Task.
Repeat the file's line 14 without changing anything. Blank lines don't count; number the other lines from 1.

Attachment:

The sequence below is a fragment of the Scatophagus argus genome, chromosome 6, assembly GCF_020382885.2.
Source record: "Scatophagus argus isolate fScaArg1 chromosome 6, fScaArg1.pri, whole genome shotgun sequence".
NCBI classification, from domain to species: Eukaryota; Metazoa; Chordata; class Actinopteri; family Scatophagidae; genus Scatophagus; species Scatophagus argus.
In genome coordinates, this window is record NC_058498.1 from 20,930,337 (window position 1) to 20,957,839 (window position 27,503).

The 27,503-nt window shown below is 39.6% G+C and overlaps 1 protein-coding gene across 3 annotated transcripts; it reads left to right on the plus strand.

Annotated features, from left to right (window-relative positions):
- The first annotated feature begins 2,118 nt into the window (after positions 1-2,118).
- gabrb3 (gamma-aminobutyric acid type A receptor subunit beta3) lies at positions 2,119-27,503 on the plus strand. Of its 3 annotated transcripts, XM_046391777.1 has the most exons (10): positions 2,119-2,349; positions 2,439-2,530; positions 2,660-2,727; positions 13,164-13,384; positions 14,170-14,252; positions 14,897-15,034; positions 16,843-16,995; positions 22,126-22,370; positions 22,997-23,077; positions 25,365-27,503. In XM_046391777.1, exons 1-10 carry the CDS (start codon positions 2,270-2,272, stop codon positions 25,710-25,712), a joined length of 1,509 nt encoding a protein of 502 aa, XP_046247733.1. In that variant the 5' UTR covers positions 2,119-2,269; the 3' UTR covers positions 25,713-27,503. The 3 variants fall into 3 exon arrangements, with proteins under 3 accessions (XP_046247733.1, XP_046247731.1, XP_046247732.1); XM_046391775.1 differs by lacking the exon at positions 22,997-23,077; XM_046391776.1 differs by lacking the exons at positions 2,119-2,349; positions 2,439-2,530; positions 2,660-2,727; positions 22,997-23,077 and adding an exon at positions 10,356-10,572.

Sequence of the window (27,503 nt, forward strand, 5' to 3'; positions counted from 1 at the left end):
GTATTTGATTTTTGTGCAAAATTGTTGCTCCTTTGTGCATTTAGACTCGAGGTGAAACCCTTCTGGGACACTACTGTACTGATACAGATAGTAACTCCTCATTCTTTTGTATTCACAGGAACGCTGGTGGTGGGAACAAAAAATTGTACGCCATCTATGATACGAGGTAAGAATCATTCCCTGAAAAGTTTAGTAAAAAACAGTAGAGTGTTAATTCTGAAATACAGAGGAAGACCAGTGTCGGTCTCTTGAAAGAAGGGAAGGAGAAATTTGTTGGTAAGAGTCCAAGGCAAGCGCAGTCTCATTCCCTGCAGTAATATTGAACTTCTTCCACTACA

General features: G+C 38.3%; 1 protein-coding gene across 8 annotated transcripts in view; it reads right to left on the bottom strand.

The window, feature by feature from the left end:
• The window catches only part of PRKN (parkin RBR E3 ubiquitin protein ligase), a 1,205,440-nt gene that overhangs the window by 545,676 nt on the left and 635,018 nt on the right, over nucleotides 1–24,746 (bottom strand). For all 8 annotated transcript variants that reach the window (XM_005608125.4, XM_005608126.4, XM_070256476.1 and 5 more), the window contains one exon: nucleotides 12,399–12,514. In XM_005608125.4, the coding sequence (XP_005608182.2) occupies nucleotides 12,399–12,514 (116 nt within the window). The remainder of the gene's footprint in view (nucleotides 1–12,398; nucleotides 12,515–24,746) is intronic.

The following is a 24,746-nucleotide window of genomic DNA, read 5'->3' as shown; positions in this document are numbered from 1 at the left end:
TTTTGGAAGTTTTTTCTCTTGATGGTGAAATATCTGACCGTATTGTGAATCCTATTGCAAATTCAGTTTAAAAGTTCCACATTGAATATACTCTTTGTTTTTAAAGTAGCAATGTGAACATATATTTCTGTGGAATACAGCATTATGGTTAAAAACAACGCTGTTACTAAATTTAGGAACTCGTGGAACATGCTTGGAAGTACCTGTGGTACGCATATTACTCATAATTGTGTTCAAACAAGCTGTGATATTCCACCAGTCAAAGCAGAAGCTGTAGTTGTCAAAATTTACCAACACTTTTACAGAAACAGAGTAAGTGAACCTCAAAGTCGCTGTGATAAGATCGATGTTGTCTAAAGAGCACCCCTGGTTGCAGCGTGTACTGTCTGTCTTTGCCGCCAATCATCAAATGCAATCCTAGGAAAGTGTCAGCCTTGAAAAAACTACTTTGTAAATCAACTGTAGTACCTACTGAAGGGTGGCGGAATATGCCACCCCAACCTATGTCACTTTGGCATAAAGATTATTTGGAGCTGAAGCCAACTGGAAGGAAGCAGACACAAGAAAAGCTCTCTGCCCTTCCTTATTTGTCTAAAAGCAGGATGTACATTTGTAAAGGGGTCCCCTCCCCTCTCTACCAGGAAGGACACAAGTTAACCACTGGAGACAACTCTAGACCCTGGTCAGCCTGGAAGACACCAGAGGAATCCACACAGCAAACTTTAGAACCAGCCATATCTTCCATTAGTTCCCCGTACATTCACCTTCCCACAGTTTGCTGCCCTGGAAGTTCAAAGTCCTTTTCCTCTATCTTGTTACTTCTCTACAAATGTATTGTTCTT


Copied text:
The following is a 24,746-nucleotide window of genomic DNA, read 5'->3' as shown; positions in this document are numbered from 1 at the left end: